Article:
“You don’t want carpet in your clinics—OSHA has strict cleaning requirements, particularly if blood and other body fluids spill,” says Smith. “You need the right flooring from the beginning and will only know this with the help of an engaged, reliable consultant.”

Employee comfort level is also key. They may not want to be seen entering the clinic, so a separate entrance may need to be added (consider this, too, if dependents can access the clinic). Employers need to place a high priority on privacy, not only for employee ease, but to comply with HIPPA rules and regulations.

Employers should also determine whom the clinic will serve—is it open only to employees or the entire community in which it’s located? If children will be seen, employers must ensure vendors supply a pediatric physician. The population being served will, in part, determine the level of care provided, which can range from registered nurses to specialists. What about the hours of operation—will the clinic open during standard business hours, or will it also be accessible on weekends or a part-time basis?

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After a clinic is built, the people staffing it play a huge role in its success or failure. Poorly managed clinics are often subject to high turnover rates, which can lead to staffing problems, which could increase employee wait times and overall satisfaction (and use) of the clinic. If staff members have poor bedside manners, employees may also be less inclined to visit the clinic.

Bendix’s Scott says the company spent 18 to 24 months pre-planning the clinic, time that was nearly evenly split between construction considerations and selection of the health-center provider. They whittled their list from 12 vendors to three finalists, before deciding on Marathon Health.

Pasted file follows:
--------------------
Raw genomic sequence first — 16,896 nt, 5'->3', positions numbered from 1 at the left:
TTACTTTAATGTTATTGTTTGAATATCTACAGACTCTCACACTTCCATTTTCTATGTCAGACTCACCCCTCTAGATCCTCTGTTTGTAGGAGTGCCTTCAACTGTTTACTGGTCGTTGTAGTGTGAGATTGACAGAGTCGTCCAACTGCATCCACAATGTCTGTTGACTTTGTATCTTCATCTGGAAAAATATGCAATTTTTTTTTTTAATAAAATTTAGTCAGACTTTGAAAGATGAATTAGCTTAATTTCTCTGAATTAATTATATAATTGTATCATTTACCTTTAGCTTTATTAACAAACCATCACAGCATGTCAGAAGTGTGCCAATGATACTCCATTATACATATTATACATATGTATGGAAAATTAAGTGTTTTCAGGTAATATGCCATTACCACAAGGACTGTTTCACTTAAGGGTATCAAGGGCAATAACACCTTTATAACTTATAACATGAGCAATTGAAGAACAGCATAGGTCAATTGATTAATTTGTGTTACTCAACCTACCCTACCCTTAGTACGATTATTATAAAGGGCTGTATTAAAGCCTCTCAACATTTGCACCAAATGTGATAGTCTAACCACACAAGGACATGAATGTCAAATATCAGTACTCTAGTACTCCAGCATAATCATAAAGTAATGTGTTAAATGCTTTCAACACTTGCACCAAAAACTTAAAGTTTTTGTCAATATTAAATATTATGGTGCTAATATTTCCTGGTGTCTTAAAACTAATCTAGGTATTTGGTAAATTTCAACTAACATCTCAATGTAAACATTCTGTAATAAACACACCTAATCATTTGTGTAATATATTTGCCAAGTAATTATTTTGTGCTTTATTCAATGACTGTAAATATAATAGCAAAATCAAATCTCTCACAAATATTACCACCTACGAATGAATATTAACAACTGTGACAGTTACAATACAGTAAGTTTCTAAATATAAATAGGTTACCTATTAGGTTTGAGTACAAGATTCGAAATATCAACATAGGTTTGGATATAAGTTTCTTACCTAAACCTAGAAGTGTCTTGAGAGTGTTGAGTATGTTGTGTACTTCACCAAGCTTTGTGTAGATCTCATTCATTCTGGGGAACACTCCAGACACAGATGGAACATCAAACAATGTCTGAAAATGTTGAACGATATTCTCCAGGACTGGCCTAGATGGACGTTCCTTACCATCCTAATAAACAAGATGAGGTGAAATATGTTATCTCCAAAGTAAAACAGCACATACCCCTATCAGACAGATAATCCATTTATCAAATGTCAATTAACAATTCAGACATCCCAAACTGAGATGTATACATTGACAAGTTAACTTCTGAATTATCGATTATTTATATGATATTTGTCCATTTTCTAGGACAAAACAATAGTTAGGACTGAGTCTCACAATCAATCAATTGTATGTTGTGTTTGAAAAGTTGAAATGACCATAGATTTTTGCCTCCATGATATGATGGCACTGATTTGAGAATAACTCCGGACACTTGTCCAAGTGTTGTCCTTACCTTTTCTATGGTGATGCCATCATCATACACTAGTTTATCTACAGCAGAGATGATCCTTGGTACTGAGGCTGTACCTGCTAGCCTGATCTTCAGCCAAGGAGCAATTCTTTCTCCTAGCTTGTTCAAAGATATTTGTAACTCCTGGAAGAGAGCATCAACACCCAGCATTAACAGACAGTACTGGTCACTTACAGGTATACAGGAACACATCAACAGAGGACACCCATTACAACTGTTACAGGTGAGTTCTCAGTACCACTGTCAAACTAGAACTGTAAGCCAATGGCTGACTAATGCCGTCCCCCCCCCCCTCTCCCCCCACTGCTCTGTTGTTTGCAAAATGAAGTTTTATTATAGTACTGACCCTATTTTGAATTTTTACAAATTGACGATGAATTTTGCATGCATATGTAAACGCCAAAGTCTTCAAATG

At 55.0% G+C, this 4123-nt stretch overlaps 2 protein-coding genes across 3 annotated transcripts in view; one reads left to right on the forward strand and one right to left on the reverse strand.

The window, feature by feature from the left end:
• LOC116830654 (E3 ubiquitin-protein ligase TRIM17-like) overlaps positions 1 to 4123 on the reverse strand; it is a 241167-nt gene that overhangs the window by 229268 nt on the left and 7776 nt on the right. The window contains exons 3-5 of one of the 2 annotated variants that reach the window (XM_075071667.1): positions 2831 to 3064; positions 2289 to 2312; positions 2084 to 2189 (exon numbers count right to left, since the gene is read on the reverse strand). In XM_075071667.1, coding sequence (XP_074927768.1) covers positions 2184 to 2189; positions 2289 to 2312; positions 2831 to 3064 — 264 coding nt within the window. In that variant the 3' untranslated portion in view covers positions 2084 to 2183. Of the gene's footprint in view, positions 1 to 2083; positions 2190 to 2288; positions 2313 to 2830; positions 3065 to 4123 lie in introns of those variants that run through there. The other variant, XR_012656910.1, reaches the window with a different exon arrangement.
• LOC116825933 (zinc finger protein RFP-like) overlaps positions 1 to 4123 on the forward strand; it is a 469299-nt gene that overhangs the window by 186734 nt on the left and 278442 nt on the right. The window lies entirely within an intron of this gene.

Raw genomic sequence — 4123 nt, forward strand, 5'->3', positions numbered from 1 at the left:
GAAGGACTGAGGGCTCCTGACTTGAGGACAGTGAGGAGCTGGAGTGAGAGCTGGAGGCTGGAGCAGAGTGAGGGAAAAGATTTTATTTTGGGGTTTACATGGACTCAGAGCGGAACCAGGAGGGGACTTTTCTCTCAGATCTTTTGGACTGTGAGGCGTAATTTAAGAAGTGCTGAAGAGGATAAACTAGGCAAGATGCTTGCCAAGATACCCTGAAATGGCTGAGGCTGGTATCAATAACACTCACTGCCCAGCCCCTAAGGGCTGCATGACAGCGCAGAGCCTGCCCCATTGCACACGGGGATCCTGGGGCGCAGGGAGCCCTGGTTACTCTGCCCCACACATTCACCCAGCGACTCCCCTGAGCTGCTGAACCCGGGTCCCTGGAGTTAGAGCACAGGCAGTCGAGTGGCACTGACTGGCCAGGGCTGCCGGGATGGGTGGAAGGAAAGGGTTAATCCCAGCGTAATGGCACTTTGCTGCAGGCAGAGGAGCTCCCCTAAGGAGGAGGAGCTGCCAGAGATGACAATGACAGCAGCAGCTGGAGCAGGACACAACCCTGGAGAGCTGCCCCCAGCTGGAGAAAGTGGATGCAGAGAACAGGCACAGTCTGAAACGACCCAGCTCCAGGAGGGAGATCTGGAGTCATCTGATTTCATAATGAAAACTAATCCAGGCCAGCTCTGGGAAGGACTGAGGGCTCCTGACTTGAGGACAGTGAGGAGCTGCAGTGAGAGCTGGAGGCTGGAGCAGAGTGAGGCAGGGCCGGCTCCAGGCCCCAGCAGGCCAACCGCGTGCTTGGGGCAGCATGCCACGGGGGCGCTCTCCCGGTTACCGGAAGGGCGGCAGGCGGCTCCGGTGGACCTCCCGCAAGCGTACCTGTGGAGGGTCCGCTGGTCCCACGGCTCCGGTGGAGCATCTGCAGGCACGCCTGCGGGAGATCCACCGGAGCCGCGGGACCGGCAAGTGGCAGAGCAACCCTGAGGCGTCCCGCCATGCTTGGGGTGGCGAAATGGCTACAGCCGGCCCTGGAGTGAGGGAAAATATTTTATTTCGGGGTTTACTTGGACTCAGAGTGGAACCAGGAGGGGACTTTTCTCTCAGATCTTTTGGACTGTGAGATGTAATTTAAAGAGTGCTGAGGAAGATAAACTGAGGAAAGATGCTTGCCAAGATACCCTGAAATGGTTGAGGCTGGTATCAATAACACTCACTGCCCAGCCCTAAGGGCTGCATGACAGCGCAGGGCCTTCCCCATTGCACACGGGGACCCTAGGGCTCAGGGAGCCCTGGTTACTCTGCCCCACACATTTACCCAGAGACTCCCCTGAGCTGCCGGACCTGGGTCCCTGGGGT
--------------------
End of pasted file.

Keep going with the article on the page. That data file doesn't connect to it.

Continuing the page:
“It was critical that the organization we selected fit with us, both from a wellness philosophy as well as their technical expertise and their ability to serve the needs of our workforce,” says Scott. “This has developed into a true partnership, with Marathon Health sharing in the workload to bring the health center to life.”

Finally, a big piece in clinic success is how the effort is communicated to employees and their dependents. Khoury says it’s inevitable that some critics may question the validity of a clinic. A concern may be that the clinic will be a way for employers to access private medical information and use it against employees.

“Employers don’t want to know any of that information, especially because of HIPAA regulations,” says Khoury. “[Employers] aren’t mean-spirited or evil, but there will always be early adopters and naysayers.”

It’s up to employers to ensure that they leverage all communication channels to share information about the clinic, such as on the company intranet. DeMars adds that employees who have positive experiences with the clinic “can become the ambassadors to help spread awareness of the clinic and encourage utilization.”

Keyt adds that, for an on-site clinic to be successful, employers must first understand the problem they’re trying to solve. From there, it’s projecting the impact on the organization and figuring out how to measure success by analyzing what value will look like.

The experts caution, however, that building an on-site clinic is part of a strategy, not a silver-bullet solution.

“The goal of a clinic shouldn’t just be controlling healthcare costs,” says DeMars. “Rather, what should be realized is that business results are tied directly to the health of your employees—keeping them healthy means business success.”

This year’s Health & Benefits Leadership Conference will be held April 24 through April 26 at ARIA Resort & Casino in Las Vegas.

Danielle Westermann King received her bachelor’s degree in English from Temple University. She has written and edited articles for various print and online healthcare publications.